Most importantly, I remind myself that I do not want to be the guy people forgot. I do not want to be the guy that gave up on his team. I especially do not want to be the guy stuck crafting sequel upon sequel for the cinema in my head. I focus on taking care of myself, so I am truly present for my team. This intentional action only will help me escape the lows that threaten to keep me down.

How do you keep away the depressing lows that threaten not only your team, but your own mental health? Please share in the comments below.

skylineIn our continuing effort to inform LL&F readers about leadership training opportunities, I want to tell you about a fabulous opportunity I have been helping plan.

So You Want to Be A Director? is a preconference being held on April 5 at the PLA 2016 Conference in Denver, CO. This workshop will feature some of the most seasoned and innovative directors in the public library world. Participants will not only learn practical information they can use right away, but also leadership theories and the soft skills all directors need to succeed. Our group of experts will discuss topics such as emergent leadership, organizational health, and strategic planning. This is in addition to the breakout tables where directors will discuss HR, budgeting, customer service, programming, media relations and more. So if you are a new director or just want to start gathering the skills needed to be one, this is the perfect opportunity for you!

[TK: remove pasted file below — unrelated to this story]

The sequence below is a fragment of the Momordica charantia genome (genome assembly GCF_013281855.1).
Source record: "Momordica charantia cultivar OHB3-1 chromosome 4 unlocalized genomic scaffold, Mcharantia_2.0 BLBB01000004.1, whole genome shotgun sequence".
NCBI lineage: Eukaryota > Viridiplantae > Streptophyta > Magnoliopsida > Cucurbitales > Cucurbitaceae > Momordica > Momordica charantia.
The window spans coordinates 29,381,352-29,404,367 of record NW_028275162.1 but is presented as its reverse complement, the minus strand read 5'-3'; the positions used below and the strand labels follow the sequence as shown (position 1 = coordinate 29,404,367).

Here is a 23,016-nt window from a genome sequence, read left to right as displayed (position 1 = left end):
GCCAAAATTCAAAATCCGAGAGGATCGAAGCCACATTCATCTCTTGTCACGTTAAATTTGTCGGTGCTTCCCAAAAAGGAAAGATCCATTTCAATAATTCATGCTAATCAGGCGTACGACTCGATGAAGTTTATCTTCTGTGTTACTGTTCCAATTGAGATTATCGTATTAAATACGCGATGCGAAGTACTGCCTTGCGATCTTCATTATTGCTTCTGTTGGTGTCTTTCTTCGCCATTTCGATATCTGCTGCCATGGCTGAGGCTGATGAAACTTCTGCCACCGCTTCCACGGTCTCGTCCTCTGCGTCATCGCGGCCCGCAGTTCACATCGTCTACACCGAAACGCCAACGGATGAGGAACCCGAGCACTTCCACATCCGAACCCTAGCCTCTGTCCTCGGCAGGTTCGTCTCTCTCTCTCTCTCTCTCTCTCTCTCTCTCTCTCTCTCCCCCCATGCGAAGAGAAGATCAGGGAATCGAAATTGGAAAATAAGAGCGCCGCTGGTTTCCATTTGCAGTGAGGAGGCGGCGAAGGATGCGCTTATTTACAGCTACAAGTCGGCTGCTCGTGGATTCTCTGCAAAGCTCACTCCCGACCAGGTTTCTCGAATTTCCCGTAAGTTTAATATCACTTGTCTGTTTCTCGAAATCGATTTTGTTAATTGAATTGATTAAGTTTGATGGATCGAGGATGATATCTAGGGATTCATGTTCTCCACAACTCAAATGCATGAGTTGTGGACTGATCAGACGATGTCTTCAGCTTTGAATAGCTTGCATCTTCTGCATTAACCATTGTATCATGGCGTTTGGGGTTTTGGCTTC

The first few LL&F readers who attend will get a special prize! Just say to me the secret phrase “Yes, I will buy you a delicious Denver beer.”

Flippin’ Busy

Kevin King —  November 18, 2015 — 2 Comments

flipboardThe past couple of months I have been burning the candle at both ends. This means that the blog has been taking a backseat to things like sleeping and eating. Even though I have not been posting as regularly as I would like, I am still monitoring articles, reading books, and viewing other blogs on leadership. I save the best stuff on Flipboard an amazing tool that allows me to “flip” great articles I find on the web into a “magazine” so I can refer to them at a later date. Many of my blog posts are based on something I have “flipped” into the Library Lost & Found Magazine.

I encourage you to use Flipboard online or download the app. Afterwards be sure to follow the Library Lost & Found Magazine. You’ll find a lot of great resources to help you be a great leader and you just might learn a thing or two.

The pile of leadership books that I want to read is growing. I recently added four to the list that I hope will help me grow as a leader.

Contagious: Why Things Catch On by Jonah Berger

What Great Brands Do: The Seven Brand-Bilding Principles That Separate the Best from the Rest by Denise Lee Yohn

A Curious Mind: A Secret to a Bigger Life by Brian Grazer

Creativity Inc: Overcoming the Unseen Forces That Stand in the Way of True Inspiration by Ed Catmull

All of them have something to do with innovation. This is a trait that leaders often fail to improve. When you foster and encourage innovation within your team, you not only contribute to organizational health but you also keep your mission moving forward. This is why I am constantly trying to seek out the best ways to exercise the innovation part if my brain. Let’s hope the weight of my book pile gives me a good work out.